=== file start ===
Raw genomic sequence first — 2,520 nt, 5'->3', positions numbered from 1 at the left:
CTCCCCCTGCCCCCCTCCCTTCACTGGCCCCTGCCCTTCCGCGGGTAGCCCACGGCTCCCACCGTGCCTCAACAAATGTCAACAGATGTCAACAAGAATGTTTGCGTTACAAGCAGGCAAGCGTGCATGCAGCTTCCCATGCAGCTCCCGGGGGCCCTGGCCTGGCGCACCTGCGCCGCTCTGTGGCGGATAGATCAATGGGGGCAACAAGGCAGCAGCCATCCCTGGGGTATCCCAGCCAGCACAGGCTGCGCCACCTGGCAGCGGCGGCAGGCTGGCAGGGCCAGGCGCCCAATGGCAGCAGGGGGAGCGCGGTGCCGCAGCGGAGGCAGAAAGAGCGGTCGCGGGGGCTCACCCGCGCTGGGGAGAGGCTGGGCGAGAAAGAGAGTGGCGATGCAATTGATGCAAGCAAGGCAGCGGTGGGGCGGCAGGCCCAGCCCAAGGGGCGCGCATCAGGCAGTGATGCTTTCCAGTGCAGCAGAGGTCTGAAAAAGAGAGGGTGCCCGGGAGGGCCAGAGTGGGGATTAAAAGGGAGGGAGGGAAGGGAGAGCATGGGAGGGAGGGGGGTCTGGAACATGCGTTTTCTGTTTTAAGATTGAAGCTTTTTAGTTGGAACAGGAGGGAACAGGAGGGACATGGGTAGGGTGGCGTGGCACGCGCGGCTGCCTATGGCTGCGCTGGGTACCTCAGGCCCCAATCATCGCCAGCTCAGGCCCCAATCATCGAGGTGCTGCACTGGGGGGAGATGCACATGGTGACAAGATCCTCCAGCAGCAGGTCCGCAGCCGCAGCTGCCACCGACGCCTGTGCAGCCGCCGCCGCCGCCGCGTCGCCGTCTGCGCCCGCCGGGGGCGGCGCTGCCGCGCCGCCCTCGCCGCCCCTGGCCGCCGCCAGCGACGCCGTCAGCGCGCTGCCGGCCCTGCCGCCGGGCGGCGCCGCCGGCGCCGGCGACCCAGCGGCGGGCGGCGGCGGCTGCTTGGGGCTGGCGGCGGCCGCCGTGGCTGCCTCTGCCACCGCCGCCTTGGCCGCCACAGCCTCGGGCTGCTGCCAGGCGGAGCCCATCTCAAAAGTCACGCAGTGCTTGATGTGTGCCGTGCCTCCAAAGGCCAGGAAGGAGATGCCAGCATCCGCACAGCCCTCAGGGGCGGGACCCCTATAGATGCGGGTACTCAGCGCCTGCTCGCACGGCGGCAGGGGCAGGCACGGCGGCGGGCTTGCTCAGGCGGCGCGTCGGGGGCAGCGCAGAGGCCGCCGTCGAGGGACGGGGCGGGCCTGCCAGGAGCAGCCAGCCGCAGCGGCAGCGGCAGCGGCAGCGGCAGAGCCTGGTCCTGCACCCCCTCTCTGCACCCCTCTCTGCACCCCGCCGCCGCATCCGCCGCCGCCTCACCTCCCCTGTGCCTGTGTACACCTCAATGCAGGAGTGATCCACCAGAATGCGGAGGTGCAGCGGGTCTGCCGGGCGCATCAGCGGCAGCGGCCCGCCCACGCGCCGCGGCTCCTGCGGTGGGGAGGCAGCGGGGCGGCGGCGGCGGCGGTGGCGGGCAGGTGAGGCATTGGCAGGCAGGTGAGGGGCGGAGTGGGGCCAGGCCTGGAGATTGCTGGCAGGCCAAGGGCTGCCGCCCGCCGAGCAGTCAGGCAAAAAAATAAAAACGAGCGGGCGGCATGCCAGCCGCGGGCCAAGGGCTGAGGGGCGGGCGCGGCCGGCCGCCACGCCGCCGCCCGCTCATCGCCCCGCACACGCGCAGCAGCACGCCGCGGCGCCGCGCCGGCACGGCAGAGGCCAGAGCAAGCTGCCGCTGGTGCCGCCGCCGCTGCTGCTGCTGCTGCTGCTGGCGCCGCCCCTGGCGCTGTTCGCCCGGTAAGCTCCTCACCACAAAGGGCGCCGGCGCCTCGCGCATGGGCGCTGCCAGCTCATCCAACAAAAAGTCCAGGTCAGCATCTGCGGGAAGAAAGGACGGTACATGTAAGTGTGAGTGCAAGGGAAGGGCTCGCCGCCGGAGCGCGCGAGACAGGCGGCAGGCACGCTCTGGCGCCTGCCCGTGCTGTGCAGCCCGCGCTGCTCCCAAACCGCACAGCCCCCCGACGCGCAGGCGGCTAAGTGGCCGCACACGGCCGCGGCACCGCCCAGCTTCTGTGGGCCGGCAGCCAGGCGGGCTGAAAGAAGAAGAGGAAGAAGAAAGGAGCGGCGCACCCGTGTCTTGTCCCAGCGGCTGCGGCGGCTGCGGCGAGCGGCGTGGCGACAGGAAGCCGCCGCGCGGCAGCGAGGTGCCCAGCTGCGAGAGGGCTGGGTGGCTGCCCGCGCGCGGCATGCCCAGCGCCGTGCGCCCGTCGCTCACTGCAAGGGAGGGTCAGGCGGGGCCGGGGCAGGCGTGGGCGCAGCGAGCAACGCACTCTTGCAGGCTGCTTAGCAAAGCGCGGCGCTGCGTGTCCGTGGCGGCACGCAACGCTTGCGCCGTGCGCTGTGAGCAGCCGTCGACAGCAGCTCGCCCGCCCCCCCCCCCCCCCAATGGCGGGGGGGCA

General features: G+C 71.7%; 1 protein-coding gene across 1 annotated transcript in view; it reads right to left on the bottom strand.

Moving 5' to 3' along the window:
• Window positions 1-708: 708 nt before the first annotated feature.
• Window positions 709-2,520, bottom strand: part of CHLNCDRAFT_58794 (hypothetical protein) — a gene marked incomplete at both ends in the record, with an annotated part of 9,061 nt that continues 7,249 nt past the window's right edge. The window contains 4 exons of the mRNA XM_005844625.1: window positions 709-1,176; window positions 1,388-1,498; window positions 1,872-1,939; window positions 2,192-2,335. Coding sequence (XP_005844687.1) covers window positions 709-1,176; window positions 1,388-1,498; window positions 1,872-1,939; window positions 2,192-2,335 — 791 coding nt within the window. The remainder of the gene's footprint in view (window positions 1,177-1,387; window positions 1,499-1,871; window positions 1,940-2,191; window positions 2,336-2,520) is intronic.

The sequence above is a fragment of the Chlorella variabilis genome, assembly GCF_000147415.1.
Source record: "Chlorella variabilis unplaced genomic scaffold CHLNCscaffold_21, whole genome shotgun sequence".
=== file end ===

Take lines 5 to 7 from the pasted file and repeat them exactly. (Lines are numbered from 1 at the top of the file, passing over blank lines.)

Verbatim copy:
• Window positions 1-708: 708 nt before the first annotated feature.
• Window positions 709-2,520, bottom strand: part of CHLNCDRAFT_58794 (hypothetical protein) — a gene marked incomplete at both ends in the record, with an annotated part of 9,061 nt that continues 7,249 nt past the window's right edge. The window contains 4 exons of the mRNA XM_005844625.1: window positions 709-1,176; window positions 1,388-1,498; window positions 1,872-1,939; window positions 2,192-2,335. Coding sequence (XP_005844687.1) covers window positions 709-1,176; window positions 1,388-1,498; window positions 1,872-1,939; window positions 2,192-2,335 — 791 coding nt within the window. The remainder of the gene's footprint in view (window positions 1,177-1,387; window positions 1,499-1,871; window positions 1,940-2,191; window positions 2,336-2,520) is intronic.

The sequence above is a fragment of the Chlorella variabilis genome, assembly GCF_000147415.1.